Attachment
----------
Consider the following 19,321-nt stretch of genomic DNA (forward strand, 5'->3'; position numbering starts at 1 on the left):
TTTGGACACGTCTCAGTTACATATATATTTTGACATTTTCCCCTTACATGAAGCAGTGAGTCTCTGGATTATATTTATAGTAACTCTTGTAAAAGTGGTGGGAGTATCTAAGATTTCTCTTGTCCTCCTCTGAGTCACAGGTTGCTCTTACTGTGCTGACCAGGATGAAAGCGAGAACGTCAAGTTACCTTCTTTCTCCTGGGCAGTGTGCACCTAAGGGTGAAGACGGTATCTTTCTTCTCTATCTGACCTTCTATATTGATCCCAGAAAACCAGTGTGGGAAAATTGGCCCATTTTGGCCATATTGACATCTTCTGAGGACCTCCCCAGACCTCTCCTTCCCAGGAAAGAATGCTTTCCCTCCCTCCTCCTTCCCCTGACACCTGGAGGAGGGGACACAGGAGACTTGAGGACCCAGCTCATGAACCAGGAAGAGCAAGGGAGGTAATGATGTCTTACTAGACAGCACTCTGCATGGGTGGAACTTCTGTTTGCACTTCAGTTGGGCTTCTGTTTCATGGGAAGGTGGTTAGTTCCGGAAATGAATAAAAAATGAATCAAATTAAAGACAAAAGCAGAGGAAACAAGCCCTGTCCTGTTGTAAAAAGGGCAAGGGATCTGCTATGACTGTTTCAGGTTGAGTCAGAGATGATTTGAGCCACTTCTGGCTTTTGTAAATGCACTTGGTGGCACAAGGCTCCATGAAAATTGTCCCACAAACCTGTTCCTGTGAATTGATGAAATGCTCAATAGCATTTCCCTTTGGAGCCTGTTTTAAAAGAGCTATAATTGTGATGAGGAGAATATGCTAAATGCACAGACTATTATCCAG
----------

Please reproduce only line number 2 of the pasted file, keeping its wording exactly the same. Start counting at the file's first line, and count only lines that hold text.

TTTGGACACGTCTCAGTTACATATATATTTTGACATTTTCCCCTTACATGAAGCAGTGAGTCTCTGGATTATATTTATAGTAACTCTTGTAAAAGTGGTGGGAGTATCTAAGATTTCTCTTGTCCTCCTCTGAGTCACAGGTTGCTCTTACTGTGCTGACCAGGATGAAAGCGAGAACGTCAAGTTACCTTCTTTCTCCTGGGCAGTGTGCACCTAAGGGTGAAGACGGTATCTTTCTTCTCTATCTGACCTTCTATATTGATCCCAGAAAACCAGTGTGGGAAAATTGGCCCATTTTGGCCATATTGACATCTTCTGAGGACCTCCCCAGACCTCTCCTTCCCAGGAAAGAATGCTTTCCCTCCCTCCTCCTTCCCCTGACACCTGGAGGAGGGGACACAGGAGACTTGAGGACCCAGCTCATGAACCAGGAAGAGCAAGGGAGGTAATGATGTCTTACTAGACAGCACTCTGCATGGGTGGAACTTCTGTTTGCACTTCAGTTGGGCTTCTGTTTCATGGGAAGGTGGTTAGTTCCGGAAATGAATAAAAAATGAATCAAATTAAAGACAAAAGCAGAGGAAACAAGCCCTGTCCTGTTGTAAAAAGGGCAAGGGATCTGCTATGACTGTTTCAGGTTGAGTCAGAGATGATTTGAGCCACTTCTGGCTTTTGTAAATGCACTTGGTGGCACAAGGCTCCATGAAAATTGTCCCACAAACCTGTTCCTGTGAATTGATGAAATGCTCAATAGCATTTCCCTTTGGAGCCTGTTTTAAAAGAGCTATAATTGTGATGAGGAGAATATGCTAAATGCACAGACTATTATCCAG